The trial should have been conducted out of Iraq, with independent judges. But the Americans refused to involve legitimate international organisations at any point before this, so it’s not hugely surprising they wouldn’t send Saddam to the ICC. Even though doing so would have prevented many of the problems currently being faced – McGeogh gives numerous instances of the court descending into farce. And there is a precedent in the case of former Liberian dictator Charles Taylor, which is being heard in The Hague because of security concerns.
5) The new regime is squandering a chance to prove it’s better than the old one. Saddam’s infamy results primarily from his habit of putting people to death unjustifiably, of course. But there’s an uncomfortable parallel between Saddam’s courts handing out death sentences to these 148 Shiites and the Shiite judge of this trial handing out a death sentence to Saddam Hussein.
Sure, the 148 victims were innocent, and Saddam clearly isn’t. But surely it would be good if the new Iraq was a place where courts primarily representing one ethnic group no longer put members of the other major ethnic group to death.
6) The death penalty is just wrong. This is one of those extreme hypotheticals that really tests your beliefs. Lots of people are against the death penalty, but would make an exception for, say, Osama bin Laden – John Howard’s in that category – or Hitler. Saddam is in the same category of villains, making this an interesting moral question. But I would argue that putting Saddam to death, while less tragic, is just as barbaric as in the case of Van Nguyen. If you’re against the death penalty – and most Australians are – then that should be an absolute. Drawing a line between legitimate and illegitimate judicial killings is so thorny and subjective that it’s a highly dangerous exercise. Who gets to decide, and how the decision is made, will be highly inconsistent.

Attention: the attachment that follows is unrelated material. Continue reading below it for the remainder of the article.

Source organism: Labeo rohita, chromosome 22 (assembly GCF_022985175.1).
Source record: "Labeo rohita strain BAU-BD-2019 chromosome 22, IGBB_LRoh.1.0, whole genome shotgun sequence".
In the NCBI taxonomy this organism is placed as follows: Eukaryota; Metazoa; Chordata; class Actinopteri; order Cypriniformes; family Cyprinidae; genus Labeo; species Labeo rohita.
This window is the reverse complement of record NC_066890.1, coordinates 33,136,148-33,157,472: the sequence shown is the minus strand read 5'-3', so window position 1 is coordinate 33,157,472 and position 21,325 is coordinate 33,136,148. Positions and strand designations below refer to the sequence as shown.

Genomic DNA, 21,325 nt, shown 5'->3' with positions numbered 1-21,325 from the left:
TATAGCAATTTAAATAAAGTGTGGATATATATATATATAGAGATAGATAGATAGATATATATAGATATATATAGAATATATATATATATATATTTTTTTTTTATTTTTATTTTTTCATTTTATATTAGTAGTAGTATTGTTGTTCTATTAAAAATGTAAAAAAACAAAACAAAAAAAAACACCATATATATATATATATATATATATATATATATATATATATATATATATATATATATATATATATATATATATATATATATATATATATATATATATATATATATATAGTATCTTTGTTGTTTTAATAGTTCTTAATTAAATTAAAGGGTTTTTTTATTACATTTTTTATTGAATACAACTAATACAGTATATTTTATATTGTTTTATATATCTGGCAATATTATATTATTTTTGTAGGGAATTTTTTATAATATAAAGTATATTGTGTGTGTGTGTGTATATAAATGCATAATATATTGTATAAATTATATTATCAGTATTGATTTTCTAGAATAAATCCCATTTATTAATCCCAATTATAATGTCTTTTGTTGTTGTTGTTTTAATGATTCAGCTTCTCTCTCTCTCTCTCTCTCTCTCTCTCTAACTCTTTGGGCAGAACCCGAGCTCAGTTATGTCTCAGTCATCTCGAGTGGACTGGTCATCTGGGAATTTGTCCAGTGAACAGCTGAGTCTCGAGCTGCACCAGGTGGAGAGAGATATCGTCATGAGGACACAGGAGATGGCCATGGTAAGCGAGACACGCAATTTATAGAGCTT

When it exercises justice, the state should do so in such a way that emphasises its moral superiority to the criminal. But by killing Saddam, we are doing the same thing to him that he has done to others – death sentences for murder are only situation in law where the punishment ‘fits’ the crime. Death sentences are a relic of more bloodthirsty times, where crowds of people gathered in squares to watch people being put to death. We should be better than that, more civilised than that; and there’s no more important time to demonstrate it than when dealing with a man who has displayed no civilised instincts whatsoever. By killing him, we adopt his own favourite punishment, and undermine our own moral authority.
The Baghdad court is showing the flaws inherent when justice is administered by the victors. But penalising crimes against humanity is the time when courts, and victors, should show their own greatest humanity. And that is why South Africa’s Truth and Reconciliation Commission will go down as an admirable example of how to build a new society by engaging honestly and evenly with the past, and Saddam Hussein’s tribunal will ultimately be seen, like so much else in “Free” Iraq, as a mistake.